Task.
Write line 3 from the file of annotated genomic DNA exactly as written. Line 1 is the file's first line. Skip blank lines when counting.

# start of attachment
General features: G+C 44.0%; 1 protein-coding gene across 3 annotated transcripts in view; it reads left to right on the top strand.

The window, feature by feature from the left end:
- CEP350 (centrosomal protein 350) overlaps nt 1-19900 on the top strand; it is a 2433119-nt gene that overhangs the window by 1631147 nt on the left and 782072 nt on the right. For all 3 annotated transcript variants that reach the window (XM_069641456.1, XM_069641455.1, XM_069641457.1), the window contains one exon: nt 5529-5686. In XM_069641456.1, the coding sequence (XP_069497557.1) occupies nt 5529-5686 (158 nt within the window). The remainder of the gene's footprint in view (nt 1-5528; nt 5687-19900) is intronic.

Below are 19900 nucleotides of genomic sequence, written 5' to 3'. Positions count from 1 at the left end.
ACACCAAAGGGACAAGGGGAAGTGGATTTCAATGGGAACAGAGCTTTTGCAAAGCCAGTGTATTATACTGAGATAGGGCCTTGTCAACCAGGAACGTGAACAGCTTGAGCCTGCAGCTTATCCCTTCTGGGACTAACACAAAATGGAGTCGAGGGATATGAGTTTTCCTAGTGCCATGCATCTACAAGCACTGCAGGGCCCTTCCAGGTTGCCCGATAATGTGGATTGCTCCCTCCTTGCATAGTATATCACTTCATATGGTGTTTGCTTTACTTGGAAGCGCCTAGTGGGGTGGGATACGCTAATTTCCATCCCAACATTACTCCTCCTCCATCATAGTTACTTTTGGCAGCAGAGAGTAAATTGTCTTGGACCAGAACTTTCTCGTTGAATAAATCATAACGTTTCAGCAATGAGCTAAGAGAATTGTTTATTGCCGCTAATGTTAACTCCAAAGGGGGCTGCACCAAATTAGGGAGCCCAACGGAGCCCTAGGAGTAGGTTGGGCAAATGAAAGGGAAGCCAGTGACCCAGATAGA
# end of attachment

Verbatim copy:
- CEP350 (centrosomal protein 350) overlaps nt 1-19900 on the top strand; it is a 2433119-nt gene that overhangs the window by 1631147 nt on the left and 782072 nt on the right. For all 3 annotated transcript variants that reach the window (XM_069641456.1, XM_069641455.1, XM_069641457.1), the window contains one exon: nt 5529-5686. In XM_069641456.1, the coding sequence (XP_069497557.1) occupies nt 5529-5686 (158 nt within the window). The remainder of the gene's footprint in view (nt 1-5528; nt 5687-19900) is intronic.